We all know that in the modern era of equality we live in when choosing a job it shouldn’t matter what sex you are. However, despite this you wouldn’t be blamed for being a bit surprised at the idea of a male midwife. But, as we chat to Chris from independent midwifery service Happy Bump, he explains how this job role isn’t as unusual as you would think for a male.
The first male midwives began training in 1977 and in 2007 there were 134 men on the midwifery register. Now male midwives make up just over 10% of the total register but when Chris first decided he wanted to become a midwife he found people were slightly confused.
“Both my parents were in the medical profession which probably has some bearing on things but the main draw was when I witnessed a baby being born at the age of 11. The event was life changing as anyone who has experienced it would tell you. From that moment onwards I knew I wanted to help be a part in delivering babies. I think the career advisor at my school found it difficult to comprehend as my work experience which was supposed to be at a hospital transpired to driving a tractor around the local golf course.”
Undeterred Chris carried on his track to become a midwife gaining a grounding in medicine training as a nurse before going on to train as a midwife in Southampton.
“The course took two years to complete and then I had my wings so to speak. I moved to Reading and got a job on the labour ward. I then took a job working in the community caring for women antenatally and postnatally. Some of the women I cared for wanted me to be at their births so I made myself available to attend some times on my days off.”
Chris has now been a midwife for five years, delivered near on 500 babies and gone on to help couples 2nd and 3rd babies into the world.
“I consider myself to be a very lucky individual indeed, sharing the experience of birth with the families I care for gives me such a buzz and handing them there baby at the end tops the whole experience off.”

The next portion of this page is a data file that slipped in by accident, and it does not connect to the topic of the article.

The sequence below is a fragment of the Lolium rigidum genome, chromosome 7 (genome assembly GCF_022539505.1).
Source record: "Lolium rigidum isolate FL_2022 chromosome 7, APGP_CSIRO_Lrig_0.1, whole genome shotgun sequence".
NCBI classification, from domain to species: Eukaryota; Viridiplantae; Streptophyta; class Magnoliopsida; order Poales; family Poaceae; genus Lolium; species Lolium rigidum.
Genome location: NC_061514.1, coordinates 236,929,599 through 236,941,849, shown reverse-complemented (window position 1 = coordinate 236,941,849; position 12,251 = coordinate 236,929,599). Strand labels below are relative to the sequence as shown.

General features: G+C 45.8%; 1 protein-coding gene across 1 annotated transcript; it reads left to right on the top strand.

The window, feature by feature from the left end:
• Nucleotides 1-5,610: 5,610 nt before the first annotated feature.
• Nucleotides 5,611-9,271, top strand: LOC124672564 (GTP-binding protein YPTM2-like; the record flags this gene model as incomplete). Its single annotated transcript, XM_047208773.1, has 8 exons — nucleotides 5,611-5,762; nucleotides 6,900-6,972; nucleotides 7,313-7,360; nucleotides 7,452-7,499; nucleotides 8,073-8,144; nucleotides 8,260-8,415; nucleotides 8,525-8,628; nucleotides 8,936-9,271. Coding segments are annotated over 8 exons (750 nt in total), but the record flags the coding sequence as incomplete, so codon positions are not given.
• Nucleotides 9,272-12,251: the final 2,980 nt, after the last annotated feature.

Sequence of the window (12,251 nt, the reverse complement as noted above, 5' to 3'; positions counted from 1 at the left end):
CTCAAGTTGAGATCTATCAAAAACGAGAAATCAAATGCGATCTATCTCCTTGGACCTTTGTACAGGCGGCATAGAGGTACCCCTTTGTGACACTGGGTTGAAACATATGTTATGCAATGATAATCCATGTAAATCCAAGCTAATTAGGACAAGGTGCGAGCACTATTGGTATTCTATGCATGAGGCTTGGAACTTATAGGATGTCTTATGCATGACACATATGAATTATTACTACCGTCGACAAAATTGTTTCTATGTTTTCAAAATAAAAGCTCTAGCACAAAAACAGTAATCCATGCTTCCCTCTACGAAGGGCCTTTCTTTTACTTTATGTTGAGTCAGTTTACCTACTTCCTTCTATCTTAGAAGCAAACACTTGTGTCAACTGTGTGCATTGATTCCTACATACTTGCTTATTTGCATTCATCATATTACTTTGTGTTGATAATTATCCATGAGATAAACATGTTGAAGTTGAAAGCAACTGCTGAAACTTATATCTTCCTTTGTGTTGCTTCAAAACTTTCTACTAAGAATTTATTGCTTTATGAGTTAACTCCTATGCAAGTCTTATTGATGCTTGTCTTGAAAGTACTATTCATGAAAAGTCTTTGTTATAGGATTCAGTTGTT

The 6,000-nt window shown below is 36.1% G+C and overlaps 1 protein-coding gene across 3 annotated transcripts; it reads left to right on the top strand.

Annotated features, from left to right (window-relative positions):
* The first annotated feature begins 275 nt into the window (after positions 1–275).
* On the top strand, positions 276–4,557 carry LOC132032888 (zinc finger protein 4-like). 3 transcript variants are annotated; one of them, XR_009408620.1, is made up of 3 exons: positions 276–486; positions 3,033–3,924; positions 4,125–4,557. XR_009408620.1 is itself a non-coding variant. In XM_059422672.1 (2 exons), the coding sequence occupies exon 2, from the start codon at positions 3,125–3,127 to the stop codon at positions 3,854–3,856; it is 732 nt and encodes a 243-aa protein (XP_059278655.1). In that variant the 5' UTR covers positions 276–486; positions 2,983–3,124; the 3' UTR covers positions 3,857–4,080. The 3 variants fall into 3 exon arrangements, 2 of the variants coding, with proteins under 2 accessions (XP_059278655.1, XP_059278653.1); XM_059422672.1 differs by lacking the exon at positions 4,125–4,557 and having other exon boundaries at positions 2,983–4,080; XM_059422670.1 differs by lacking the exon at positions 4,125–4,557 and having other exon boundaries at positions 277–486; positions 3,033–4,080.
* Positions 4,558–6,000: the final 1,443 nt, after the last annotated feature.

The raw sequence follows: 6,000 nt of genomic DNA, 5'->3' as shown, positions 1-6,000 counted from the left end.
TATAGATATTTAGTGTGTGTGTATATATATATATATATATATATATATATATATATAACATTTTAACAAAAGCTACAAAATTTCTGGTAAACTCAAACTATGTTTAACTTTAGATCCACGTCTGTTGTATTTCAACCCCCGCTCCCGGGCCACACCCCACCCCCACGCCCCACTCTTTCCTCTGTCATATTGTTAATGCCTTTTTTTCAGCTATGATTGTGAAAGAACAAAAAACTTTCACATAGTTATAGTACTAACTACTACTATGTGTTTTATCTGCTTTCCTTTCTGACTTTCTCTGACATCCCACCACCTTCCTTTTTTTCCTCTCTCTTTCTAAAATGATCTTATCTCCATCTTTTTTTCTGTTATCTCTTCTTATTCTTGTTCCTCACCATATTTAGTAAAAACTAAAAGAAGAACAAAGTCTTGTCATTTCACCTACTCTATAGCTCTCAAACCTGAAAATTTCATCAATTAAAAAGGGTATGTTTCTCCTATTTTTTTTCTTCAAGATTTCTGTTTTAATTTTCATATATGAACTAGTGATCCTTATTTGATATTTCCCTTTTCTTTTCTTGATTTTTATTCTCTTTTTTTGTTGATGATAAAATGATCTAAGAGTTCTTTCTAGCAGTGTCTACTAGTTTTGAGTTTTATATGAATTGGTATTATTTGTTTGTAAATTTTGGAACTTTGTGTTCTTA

During his five years as a midwife Chris has had wide a range of reactions from families.
“Being a male midwife is still not a common position to hold and for some families it may even come as a shock that a male can be in that role. Common questions I get are shouldn’t you be called a ‘mid husband’ or isn’t midwifery a woman’s job? Midwife actually translates to ‘with woman’ so, a mid husband would be ‘with man’, and although in some cases the man needs more attention than the woman!”
Chris believes that being a male midwife is no different to being a male obstetrician or gynaecologist, as their training is the same and they are all striving for the same result of birthing a happy baby and mum. Chris’ desire to ensure that mums, dads and babies have a happy birthing experience inspired him and his wife to start their new business Happy Bump Limited.
Happy Bump also offers antenatal and Post natal classes that are lively, informal, relaxed and offer honest, realistic advice from an experienced practising midwife under the governance of the nursing and midwifery council.
"A lot of the women I care for have the same questions and fears when it comes to pregnancy and childbirth. Sometimes doubt comes in to their mind that they will not be able to cope when it comes to the labour. My experiences of being a midwife have taught me how incredible women are when it comes to having babies. The inner strength and remarkable stamina that women posses still amazes me whether it is a short birth or a marathon induction they have the ability to cope through almost anything. I would not like to speak for all men but the physical and emotional changes which occur through pregnancy are enough to make me dizzy let alone getting through the labour at the end."
As a male midwife Chris is particularly passionate about getting father’s more involved in the birthing process.
“From my personal experience a father who involves themselves and is not afraid to show willingness will understand the process of child birth and be in a position to support their partners more so than they could imagine.”
However, despite the modern age we live in, Chris still often finds that its not easy for men to be apart of the delivery experience.
“Even though men are encouraged and sometimes expected to attend the birth they are normally in no better position than they were 20 years ago to support their partners. There has been no push to educate fathers to help them fill the support role and there is very little available for fathers to prepare themselves.”
To help prepare fathers Happy Bump Limited are running expectant father classes and one to one sessions, which are designed to help inform expectant fathers of the reality of childbirth, and how a little knowledge can empower them to be more involved in supporting their partners.
“I want to address the main fears fathers might have and lay out transparently what actually happens when the contractions begin. Fathers don’t always feel conformable asking questions during mixed antenatal classes so I want to give them a forum and environment where they can ask questions without worrying is this is a ‘silly question’.”